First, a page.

The pressure is on to reduce costs, and many plans are finding creative ways to outsource operation functions.
The pressure is on to reduce costs, and many plans are finding creative ways to outsource operational functions. One of the main reasons for outsourcing is the predictable and often fixed costs that help plans direct financial resources to medical care rather than administration.
"Anything in the backroom has been subjected to outsourcing for a while now," says Peter Kongstvedt, MD, principal of P.R. Kongstvedt Company, LLC, in McLean, Va. "We see outsourcing when a plan has to reproduce [administrative functions] and has to be compliant with every requirement and every new standard. It gets to be a lot of money. And contracting with a firm that will provide that, and then spread those costs over a large base, can be very cost-effective."
According to Markets&Markets, a Dallas-based market research firm, the payer outsourcing market will grow about 30% between 2011 and 2016. The traditional areas of outsourcing include: claims processing; human-resources services; member services; and finance.
Record service demand will be driven by chronic illness, lifestyle diseases and an aging population. Payers will need to handle more claims than ever before. According to HfS Research, a research analyst firm, 35% of the payers it surveyed are outsourcing manual claims processing, enrollment and billing.
Don Hall, MHE editorial advisor and principal of DeltaSigma, a healthcare consulting firm, says the top reasons for outsourcing claims are cost and quality. Paper claims can be sent to an outside processor and electronically returned with accurate, speedy results. The cost of outsourcing the task to offshore organizations can be substantially less than in the United States. Hall says that in addition to current administrative firms operating in India, Vietnam is also emerging as a player in claims outsourcing.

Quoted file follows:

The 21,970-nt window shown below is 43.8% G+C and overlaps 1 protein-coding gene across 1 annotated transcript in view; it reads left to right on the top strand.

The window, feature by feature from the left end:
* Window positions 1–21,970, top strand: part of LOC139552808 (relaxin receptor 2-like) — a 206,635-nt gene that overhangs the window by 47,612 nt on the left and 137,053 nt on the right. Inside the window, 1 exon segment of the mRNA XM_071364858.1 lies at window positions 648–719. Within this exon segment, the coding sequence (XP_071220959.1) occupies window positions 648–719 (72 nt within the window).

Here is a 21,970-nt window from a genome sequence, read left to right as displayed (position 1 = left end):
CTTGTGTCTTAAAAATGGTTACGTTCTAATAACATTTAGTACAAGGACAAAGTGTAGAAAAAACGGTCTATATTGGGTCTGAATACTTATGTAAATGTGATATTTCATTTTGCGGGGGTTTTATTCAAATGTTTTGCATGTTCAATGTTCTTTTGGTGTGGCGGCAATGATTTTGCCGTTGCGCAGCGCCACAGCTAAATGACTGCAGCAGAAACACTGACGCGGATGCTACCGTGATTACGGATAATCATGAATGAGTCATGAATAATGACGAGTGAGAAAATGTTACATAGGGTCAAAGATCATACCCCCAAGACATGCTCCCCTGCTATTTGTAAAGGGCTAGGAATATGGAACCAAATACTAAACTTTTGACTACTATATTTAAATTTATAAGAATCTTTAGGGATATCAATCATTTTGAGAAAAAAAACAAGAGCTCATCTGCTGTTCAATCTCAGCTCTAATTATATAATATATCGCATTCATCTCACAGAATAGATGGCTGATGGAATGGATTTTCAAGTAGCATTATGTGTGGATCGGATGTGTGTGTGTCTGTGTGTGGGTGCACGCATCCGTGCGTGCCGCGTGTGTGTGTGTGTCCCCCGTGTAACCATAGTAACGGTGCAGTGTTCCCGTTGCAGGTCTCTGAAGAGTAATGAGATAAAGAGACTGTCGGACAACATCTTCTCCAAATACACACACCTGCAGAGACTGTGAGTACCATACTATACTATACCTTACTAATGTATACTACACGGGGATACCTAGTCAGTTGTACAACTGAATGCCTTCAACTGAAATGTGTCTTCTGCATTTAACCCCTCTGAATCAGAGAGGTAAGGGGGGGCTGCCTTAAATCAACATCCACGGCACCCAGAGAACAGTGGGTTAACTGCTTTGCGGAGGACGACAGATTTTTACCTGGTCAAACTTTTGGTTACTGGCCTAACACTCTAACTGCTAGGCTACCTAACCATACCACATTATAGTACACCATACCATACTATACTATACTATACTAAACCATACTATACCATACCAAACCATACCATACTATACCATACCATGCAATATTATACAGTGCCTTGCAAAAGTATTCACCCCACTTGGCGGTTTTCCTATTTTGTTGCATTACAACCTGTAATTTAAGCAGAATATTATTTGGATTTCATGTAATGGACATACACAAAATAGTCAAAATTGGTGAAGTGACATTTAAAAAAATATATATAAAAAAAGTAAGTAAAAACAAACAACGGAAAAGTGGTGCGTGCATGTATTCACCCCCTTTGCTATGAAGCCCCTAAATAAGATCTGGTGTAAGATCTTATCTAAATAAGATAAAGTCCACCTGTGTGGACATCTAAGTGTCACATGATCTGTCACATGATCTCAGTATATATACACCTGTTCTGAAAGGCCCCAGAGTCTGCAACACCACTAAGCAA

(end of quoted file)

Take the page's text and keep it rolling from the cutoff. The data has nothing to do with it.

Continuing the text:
Standardization is a driving force to control claims-processing costs. The more unique provider-contract arrangements a plan has, the more difficult it is to autoadjudicate claims. Increasing the number of standardized or similar contracts speeds up the outsourced administrative function.
Typically, larger plans contract group members through brokers, but the market is changing to direct-member marketing. Some plans have developed Facebook pages to find and retain members.
With the implementation of health insurance exchanges quickly approaching, today's plans are concerned that innovative and non-traditional benefit companies will crop up, Hall says. A traditional plan's existing members will be able to view the competitive field and might choose a new health plan once all the options are laid out.
Joint marketing might be one way to help retain members. For example, Aetna and Costco recently announced a product in nine states, in which retail consumers can purchase a policy with one of five health benefit choices geared toward individuals.
"In essence, you can say that Aetna is outsourcing its marketing to Costco," Hall says. "The reality is that the world is changing so fast in healthcare that a lot of the things we thought wouldn't be outsourced-like marketing-are now on the table, and [plans] are looking at what is it that they're ultimately selling."
Hall believes insurers are looking at other retail areas to create innovative platforms for their products. For example, in November 2011, Blue Shield of California opened a 500-square-foot, brick-and-mortar retail space within a larger grocery store to attract customers to sign up for its plan offerings. Retail space has become a trend to reach members individually instead of in the typical business-to-business model.
Ultimately, Hall says, a product is more valuable to a consumer if it's really low cost. Any operation that can be outsourced to get to that low price point is up for consideration.